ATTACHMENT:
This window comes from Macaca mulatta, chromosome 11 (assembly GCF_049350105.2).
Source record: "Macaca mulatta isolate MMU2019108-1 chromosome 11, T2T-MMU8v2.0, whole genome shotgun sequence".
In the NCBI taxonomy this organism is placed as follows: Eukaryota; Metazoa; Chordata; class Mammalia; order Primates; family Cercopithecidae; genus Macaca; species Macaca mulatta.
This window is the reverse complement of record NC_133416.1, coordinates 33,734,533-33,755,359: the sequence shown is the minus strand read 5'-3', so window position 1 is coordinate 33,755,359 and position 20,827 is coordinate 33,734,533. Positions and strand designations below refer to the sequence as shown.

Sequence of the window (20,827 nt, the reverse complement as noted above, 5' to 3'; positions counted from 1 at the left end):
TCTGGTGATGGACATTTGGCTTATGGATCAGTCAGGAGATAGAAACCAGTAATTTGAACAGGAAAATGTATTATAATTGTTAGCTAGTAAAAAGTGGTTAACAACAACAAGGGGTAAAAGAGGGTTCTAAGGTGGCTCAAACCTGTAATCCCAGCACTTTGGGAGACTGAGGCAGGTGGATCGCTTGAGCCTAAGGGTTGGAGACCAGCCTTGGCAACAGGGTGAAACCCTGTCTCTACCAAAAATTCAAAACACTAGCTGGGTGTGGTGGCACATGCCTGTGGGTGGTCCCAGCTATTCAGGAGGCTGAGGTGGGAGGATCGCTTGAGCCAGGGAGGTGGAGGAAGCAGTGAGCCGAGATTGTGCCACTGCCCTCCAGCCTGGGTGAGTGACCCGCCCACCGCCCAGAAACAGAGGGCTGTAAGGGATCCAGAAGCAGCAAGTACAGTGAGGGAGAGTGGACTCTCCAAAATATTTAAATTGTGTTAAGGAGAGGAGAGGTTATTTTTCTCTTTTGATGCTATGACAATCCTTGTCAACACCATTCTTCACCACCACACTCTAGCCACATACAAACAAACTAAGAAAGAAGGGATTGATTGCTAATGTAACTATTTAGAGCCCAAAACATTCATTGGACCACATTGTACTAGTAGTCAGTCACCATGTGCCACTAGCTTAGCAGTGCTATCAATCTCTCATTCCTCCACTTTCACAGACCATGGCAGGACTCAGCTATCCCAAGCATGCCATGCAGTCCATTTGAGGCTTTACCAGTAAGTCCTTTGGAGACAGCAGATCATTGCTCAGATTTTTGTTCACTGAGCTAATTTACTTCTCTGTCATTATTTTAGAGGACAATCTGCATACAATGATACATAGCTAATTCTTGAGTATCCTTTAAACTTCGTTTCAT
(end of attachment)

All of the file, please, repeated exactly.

This window comes from Macaca mulatta, chromosome 11 (assembly GCF_049350105.2).
Source record: "Macaca mulatta isolate MMU2019108-1 chromosome 11, T2T-MMU8v2.0, whole genome shotgun sequence".
In the NCBI taxonomy this organism is placed as follows: Eukaryota; Metazoa; Chordata; class Mammalia; order Primates; family Cercopithecidae; genus Macaca; species Macaca mulatta.
This window is the reverse complement of record NC_133416.1, coordinates 33,734,533-33,755,359: the sequence shown is the minus strand read 5'-3', so window position 1 is coordinate 33,755,359 and position 20,827 is coordinate 33,734,533. Positions and strand designations below refer to the sequence as shown.

Sequence of the window (20,827 nt, the reverse complement as noted above, 5' to 3'; positions counted from 1 at the left end):
TCTGGTGATGGACATTTGGCTTATGGATCAGTCAGGAGATAGAAACCAGTAATTTGAACAGGAAAATGTATTATAATTGTTAGCTAGTAAAAAGTGGTTAACAACAACAAGGGGTAAAAGAGGGTTCTAAGGTGGCTCAAACCTGTAATCCCAGCACTTTGGGAGACTGAGGCAGGTGGATCGCTTGAGCCTAAGGGTTGGAGACCAGCCTTGGCAACAGGGTGAAACCCTGTCTCTACCAAAAATTCAAAACACTAGCTGGGTGTGGTGGCACATGCCTGTGGGTGGTCCCAGCTATTCAGGAGGCTGAGGTGGGAGGATCGCTTGAGCCAGGGAGGTGGAGGAAGCAGTGAGCCGAGATTGTGCCACTGCCCTCCAGCCTGGGTGAGTGACCCGCCCACCGCCCAGAAACAGAGGGCTGTAAGGGATCCAGAAGCAGCAAGTACAGTGAGGGAGAGTGGACTCTCCAAAATATTTAAATTGTGTTAAGGAGAGGAGAGGTTATTTTTCTCTTTTGATGCTATGACAATCCTTGTCAACACCATTCTTCACCACCACACTCTAGCCACATACAAACAAACTAAGAAAGAAGGGATTGATTGCTAATGTAACTATTTAGAGCCCAAAACATTCATTGGACCACATTGTACTAGTAGTCAGTCACCATGTGCCACTAGCTTAGCAGTGCTATCAATCTCTCATTCCTCCACTTTCACAGACCATGGCAGGACTCAGCTATCCCAAGCATGCCATGCAGTCCATTTGAGGCTTTACCAGTAAGTCCTTTGGAGACAGCAGATCATTGCTCAGATTTTTGTTCACTGAGCTAATTTACTTCTCTGTCATTATTTTAGAGGACAATCTGCATACAATGATACATAGCTAATTCTTGAGTATCCTTTAAACTTCGTTTCAT